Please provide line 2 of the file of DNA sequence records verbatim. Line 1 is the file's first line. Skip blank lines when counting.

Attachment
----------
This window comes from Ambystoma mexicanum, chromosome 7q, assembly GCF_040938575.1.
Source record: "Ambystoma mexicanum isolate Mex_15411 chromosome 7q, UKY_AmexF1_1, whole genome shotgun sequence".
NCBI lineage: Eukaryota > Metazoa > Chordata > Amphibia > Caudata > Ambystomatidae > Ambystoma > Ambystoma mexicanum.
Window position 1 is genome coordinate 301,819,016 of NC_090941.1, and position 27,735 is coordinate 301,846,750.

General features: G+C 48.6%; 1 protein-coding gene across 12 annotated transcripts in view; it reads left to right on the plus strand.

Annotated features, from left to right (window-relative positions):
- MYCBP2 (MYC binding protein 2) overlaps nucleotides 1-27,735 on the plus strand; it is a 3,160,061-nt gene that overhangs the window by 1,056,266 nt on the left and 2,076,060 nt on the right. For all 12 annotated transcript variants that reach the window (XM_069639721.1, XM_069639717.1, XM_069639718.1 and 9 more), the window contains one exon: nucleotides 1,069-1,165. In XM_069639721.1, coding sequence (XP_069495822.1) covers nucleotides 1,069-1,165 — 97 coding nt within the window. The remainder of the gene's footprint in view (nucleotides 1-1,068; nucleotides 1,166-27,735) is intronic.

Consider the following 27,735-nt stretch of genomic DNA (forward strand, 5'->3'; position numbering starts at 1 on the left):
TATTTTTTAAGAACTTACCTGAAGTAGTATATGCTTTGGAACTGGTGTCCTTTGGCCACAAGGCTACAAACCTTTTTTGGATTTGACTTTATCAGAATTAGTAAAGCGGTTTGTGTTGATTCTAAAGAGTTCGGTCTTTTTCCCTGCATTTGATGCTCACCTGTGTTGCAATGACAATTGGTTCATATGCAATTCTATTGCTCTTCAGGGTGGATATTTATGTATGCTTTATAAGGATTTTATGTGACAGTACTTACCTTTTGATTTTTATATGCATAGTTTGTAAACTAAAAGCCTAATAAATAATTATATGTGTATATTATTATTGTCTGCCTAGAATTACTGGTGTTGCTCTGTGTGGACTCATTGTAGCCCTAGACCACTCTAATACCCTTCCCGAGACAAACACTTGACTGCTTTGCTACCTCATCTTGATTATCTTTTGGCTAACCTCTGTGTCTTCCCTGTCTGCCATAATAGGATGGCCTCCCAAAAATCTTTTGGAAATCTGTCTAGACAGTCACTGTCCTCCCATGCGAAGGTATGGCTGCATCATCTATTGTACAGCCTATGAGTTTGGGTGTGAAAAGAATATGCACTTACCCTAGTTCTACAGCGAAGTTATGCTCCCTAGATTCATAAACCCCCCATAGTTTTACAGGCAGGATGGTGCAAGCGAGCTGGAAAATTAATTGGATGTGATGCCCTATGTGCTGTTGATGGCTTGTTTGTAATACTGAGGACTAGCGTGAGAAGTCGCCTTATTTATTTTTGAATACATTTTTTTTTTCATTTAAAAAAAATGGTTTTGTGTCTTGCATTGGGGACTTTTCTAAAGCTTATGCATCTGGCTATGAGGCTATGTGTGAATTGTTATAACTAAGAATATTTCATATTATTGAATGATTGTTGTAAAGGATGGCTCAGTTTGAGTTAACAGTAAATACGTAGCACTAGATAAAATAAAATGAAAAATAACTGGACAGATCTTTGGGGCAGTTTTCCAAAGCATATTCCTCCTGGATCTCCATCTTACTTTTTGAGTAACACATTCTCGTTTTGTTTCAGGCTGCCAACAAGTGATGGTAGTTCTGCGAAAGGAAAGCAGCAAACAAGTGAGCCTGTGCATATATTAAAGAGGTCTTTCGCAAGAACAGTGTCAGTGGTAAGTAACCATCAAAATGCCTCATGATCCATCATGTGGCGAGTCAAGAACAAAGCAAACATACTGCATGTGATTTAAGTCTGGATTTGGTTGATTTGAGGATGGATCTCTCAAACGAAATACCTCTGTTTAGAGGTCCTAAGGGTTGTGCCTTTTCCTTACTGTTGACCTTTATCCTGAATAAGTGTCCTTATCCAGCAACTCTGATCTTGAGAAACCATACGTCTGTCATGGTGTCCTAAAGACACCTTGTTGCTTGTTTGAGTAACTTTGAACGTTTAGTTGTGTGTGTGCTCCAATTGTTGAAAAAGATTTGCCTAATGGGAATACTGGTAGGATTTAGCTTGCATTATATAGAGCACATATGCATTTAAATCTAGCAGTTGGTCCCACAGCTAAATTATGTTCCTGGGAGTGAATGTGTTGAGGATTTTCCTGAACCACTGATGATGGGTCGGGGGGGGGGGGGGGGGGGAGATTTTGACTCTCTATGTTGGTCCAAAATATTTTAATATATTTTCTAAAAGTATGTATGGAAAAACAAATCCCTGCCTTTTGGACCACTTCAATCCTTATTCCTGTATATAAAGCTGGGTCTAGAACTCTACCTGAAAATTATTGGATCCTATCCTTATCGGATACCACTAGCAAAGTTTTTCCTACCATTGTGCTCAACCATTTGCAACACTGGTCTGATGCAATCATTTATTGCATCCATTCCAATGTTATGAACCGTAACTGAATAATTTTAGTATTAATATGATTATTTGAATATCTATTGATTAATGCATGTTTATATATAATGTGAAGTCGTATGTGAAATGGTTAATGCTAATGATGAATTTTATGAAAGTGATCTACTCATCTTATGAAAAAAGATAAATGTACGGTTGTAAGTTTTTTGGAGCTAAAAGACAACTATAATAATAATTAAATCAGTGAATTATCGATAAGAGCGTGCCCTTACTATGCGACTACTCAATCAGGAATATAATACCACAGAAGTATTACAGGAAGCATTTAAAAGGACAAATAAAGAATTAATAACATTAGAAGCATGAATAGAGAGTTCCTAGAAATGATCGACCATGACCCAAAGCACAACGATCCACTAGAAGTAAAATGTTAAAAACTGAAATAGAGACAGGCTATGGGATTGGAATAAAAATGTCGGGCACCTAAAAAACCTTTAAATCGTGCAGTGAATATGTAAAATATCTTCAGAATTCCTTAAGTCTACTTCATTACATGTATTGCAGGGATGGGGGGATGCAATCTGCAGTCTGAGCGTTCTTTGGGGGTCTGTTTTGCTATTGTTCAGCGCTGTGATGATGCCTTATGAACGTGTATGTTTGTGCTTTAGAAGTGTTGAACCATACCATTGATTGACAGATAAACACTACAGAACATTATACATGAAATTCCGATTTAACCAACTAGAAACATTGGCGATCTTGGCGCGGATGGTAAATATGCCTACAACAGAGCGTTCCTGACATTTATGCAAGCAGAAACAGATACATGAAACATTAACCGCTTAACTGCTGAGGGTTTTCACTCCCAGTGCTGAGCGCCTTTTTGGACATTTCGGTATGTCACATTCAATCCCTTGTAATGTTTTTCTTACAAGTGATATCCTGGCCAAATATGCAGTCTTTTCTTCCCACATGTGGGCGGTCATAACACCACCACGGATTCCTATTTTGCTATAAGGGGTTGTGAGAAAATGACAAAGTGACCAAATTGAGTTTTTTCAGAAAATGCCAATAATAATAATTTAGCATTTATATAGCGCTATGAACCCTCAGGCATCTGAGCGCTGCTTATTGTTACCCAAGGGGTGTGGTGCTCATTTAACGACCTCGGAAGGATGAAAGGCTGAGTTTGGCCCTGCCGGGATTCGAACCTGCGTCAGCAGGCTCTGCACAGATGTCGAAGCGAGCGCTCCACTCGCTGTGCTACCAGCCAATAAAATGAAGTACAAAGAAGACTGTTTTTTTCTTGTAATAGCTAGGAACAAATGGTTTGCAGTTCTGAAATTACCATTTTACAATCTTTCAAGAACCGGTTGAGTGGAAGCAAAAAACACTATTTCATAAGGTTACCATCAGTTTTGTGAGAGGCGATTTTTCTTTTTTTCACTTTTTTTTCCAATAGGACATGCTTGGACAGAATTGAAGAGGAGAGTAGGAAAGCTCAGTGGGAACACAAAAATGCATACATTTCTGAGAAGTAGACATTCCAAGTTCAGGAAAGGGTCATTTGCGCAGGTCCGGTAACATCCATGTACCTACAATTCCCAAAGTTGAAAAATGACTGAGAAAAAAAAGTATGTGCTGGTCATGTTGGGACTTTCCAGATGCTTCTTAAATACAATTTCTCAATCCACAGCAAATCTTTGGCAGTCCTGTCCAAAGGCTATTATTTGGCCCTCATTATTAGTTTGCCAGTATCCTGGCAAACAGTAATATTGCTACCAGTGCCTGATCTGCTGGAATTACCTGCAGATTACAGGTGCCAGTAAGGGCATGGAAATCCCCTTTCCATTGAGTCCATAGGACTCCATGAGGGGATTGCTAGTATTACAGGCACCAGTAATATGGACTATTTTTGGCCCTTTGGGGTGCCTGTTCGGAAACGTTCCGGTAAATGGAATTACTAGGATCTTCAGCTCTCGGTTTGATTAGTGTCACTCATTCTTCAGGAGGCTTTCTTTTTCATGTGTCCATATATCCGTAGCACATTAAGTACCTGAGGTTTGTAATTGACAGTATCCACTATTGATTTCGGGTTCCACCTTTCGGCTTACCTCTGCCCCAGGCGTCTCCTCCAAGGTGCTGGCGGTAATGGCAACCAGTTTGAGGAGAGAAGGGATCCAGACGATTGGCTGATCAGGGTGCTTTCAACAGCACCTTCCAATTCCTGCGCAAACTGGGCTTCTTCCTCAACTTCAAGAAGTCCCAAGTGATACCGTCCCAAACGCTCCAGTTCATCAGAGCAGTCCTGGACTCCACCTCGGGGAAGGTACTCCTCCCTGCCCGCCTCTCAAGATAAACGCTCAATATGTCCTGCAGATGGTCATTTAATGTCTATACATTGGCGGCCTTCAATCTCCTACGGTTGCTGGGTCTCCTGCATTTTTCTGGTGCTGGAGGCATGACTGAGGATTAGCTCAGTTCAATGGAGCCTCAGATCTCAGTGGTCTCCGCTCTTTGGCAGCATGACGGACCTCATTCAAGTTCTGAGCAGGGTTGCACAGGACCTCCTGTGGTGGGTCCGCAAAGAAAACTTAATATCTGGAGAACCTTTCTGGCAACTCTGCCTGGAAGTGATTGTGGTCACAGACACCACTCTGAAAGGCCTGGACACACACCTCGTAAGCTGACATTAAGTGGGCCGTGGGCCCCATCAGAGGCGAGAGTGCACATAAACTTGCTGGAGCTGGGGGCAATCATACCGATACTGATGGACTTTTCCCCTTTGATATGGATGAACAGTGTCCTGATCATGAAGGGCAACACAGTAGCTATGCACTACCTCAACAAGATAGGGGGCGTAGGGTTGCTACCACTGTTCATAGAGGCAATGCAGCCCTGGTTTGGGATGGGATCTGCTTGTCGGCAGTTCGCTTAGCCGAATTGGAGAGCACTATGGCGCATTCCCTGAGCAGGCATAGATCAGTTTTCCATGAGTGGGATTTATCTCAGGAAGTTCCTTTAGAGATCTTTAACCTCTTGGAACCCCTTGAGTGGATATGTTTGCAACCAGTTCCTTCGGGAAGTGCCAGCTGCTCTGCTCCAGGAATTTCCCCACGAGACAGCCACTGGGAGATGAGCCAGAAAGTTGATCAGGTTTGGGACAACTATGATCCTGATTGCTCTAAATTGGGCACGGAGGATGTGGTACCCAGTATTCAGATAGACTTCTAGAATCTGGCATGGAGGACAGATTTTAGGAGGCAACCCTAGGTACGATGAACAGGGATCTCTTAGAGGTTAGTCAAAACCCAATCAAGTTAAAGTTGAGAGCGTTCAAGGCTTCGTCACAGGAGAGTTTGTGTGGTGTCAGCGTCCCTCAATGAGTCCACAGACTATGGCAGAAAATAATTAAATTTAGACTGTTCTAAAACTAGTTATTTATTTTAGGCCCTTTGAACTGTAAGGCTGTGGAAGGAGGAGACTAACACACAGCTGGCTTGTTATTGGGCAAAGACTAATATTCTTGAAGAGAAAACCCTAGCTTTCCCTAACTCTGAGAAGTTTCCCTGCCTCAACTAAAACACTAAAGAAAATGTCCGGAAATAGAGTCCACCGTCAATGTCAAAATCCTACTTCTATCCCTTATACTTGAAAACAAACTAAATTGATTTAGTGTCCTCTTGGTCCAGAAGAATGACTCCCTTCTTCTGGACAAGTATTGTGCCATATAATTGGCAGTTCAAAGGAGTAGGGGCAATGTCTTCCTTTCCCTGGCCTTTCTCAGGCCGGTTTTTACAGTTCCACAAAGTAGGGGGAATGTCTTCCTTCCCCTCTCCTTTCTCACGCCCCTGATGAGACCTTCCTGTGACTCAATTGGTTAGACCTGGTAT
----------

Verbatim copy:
Source record: "Ambystoma mexicanum isolate Mex_15411 chromosome 7q, UKY_AmexF1_1, whole genome shotgun sequence".